Hair Metal Mansion correspondent DAWN OSBOURNE checks in with the following:
This is the first part of a double album to be released by Sixx Am this year. More Muse than Motley Crue, Nikki is clearly not stuck in the past and not content to rest on his laurels. The name of the band is based on a combination of the main members last names, Sixx, Ashba and Michael and all have writing credits for the album. Crue were amazing, but we get the feeling Sixx's heart is much more in the future than the past and, now sober and taking an interest in documentation of social issues through photography, he's less party than purposeful these days.
Indeed opening track 'Rise' is a comment on the state of the world, change and revolution. It's a slightly gothic rock anthem with a touch of industrial for good measure. 'You have come to the right place' touches on the social inclusiveness for the disadvantaged (a la Warrior Soul's Losers) which has been a recurrent theme in Sixx's press comments of late. With a straight down the line rock bass line, it's pretty heavy yet also highly commercial. 'I'm Sick' has a slightly Crue like chorus and a traditional 80s style guitar solo, but the quieter introspective slightly emo content puts it firmly post 90s. As is, title track 'Prayer for the Damned' which carries the theme of broken humanity through, but also along with next track 'Better Man' aspires to inspire hope and develops themes of redemption with uplifting guitar work. 'Can't Stop' is more industrial and also has a slightly nu metal feel. If we did not know better we would have thought that 'When we were gods' were actually Muse the band and 'Belly of the Beast' has angelic style choral work from a similar genre. Shocking and direct our favorite track on the album was "Everything Went to Hell' :Still alternative sounding, but with a metal baseline and tribal drums, even this is startlingly different with a progressive metal style electronic keyboard sounding indulgence mid stream. 'The Last Time my heart will hit the ground)" with similar retro musical interludes is about adversity becoming the making of someone and so, overall the tone is positive, despite dark subject matter, culminating in final track 'Rise of the Melancholy Empire' about triumph over circumstance culminating in the mantra 'We will not be damned". Traumatic catharsis and purging the human soul, the story is a personal journey, an odyssey for the post modern.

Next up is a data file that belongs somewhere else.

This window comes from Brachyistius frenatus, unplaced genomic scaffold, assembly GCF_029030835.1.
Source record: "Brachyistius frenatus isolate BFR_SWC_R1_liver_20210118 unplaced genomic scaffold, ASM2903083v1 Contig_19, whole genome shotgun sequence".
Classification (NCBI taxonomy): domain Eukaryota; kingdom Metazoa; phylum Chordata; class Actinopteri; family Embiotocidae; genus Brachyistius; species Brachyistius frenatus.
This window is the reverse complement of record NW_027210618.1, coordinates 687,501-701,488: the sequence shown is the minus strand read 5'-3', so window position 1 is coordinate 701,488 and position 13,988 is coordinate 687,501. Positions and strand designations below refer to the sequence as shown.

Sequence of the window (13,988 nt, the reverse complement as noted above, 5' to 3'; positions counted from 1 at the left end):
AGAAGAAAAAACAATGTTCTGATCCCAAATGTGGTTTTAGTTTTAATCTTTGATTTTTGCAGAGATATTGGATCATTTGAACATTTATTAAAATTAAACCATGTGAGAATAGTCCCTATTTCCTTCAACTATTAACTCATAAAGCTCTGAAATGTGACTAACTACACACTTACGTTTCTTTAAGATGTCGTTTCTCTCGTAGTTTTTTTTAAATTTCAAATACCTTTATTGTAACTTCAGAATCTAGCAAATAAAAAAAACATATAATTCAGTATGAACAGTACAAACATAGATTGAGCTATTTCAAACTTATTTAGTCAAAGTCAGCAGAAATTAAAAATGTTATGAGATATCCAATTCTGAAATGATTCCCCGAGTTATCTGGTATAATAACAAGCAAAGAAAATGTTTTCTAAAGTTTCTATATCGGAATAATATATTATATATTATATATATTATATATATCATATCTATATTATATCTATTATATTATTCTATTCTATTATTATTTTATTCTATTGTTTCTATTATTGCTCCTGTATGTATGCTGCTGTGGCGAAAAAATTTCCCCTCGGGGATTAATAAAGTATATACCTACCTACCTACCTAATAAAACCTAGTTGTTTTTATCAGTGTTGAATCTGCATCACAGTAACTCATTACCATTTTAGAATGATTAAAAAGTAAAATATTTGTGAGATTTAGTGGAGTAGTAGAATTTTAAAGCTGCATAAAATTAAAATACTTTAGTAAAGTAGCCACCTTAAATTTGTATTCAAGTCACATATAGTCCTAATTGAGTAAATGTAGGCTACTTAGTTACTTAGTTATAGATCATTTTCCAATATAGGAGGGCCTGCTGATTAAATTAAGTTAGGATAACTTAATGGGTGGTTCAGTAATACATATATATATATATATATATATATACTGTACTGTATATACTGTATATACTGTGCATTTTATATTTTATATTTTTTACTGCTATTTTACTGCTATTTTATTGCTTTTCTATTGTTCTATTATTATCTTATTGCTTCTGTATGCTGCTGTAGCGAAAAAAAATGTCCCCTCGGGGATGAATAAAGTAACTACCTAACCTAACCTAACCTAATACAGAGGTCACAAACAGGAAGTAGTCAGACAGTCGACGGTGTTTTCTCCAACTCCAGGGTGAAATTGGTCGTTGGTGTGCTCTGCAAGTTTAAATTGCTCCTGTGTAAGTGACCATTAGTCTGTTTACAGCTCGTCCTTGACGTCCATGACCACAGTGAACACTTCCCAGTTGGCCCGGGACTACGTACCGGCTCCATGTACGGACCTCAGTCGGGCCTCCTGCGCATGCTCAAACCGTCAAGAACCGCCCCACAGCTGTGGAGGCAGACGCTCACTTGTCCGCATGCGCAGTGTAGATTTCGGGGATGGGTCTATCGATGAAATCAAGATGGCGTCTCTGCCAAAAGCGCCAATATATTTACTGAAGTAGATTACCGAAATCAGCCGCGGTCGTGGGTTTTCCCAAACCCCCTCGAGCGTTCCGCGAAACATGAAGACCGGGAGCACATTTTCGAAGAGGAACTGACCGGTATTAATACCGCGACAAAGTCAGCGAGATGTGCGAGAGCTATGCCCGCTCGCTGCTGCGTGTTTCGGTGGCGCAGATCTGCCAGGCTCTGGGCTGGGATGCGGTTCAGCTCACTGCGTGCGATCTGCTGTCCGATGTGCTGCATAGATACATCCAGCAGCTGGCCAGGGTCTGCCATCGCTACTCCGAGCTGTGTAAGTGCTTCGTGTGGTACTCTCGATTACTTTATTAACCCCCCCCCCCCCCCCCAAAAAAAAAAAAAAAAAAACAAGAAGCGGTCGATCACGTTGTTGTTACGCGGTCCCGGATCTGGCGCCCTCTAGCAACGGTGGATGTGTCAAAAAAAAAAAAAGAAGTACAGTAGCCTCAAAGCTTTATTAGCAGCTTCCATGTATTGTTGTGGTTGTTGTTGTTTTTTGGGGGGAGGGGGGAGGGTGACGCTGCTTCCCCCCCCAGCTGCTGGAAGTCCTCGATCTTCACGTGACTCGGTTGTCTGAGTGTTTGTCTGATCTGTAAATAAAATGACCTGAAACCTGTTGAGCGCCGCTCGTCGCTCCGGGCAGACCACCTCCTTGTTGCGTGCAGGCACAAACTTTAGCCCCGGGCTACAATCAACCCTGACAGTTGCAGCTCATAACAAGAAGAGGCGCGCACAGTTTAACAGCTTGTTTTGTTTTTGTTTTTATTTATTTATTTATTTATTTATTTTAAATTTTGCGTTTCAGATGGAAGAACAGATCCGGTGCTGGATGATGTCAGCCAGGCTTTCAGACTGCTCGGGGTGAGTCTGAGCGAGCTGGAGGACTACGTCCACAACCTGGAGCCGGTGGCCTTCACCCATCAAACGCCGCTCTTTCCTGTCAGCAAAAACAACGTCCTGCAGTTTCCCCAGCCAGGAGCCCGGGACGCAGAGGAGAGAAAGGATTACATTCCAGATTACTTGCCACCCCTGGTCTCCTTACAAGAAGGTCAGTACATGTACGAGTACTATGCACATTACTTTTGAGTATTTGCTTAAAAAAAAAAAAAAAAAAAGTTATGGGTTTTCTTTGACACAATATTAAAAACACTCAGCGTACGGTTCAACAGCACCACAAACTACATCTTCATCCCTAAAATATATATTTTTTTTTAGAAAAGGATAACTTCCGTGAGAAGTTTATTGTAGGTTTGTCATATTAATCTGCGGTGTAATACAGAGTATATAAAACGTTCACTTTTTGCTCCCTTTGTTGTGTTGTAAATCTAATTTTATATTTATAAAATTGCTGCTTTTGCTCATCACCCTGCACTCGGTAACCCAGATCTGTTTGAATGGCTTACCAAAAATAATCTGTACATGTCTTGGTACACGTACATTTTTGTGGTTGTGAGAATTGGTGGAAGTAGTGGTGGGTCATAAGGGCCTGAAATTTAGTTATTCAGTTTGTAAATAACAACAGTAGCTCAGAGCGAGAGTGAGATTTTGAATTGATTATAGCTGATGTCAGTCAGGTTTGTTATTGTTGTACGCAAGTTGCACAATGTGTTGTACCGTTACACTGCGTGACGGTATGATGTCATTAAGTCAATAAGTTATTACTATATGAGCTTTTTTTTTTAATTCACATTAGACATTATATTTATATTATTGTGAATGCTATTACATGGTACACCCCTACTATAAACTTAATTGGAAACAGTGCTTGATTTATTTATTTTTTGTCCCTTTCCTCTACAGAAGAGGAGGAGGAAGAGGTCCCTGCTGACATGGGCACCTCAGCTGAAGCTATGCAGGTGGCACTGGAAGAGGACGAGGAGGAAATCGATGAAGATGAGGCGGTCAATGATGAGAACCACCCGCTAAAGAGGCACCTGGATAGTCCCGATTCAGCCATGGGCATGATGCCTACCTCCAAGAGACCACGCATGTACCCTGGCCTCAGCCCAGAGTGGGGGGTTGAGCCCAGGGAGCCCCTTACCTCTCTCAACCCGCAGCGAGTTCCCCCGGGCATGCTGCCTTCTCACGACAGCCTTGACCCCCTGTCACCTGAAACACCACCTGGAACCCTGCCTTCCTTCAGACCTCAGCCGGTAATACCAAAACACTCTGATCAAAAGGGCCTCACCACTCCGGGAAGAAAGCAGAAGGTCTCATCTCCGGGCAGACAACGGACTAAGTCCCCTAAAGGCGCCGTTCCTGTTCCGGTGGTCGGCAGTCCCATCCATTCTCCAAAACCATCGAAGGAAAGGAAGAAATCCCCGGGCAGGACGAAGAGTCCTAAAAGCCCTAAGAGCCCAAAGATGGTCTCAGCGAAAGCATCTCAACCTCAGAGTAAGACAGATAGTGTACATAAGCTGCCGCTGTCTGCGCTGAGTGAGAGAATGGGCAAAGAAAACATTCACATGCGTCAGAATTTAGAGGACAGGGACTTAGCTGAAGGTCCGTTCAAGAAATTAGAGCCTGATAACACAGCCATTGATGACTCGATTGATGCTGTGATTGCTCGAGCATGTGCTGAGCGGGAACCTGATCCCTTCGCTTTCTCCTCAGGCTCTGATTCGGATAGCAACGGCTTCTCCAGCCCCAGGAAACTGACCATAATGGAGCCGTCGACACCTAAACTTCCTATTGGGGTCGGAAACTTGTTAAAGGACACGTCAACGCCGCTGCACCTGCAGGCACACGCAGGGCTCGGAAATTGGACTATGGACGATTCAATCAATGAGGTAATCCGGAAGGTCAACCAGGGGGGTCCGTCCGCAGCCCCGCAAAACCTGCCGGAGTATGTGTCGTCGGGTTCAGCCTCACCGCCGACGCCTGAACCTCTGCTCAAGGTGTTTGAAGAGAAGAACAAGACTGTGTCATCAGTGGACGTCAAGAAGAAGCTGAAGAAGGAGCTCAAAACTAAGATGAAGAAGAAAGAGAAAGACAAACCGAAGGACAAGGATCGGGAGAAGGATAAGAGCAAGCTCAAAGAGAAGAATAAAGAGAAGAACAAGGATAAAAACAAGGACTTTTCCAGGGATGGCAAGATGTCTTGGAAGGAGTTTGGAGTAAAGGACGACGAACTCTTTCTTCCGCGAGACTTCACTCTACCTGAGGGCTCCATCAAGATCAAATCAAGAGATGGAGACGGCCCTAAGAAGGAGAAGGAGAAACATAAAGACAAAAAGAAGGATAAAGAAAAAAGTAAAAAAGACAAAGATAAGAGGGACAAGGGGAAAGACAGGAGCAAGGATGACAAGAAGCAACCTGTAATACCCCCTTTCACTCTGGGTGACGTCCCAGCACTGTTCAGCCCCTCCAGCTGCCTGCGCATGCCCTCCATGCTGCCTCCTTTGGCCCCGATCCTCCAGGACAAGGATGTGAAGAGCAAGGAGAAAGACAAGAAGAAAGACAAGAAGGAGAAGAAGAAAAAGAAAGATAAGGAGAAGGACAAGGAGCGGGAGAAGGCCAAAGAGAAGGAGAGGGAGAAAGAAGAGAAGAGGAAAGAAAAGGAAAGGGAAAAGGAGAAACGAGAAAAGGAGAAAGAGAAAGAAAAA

No longer classic hair metal, combining influences from gothic, alternative metal and concepts and musical passages which owe more to prog than than the Sunset Strip, modern and eclectic, introspective yet inclusive, this is an interesting, challenging, relevant release, but it is probably not for those who just want to have a good time.
Courtesy of Hair Metal Mansion, www.hairbangersradio.ning.com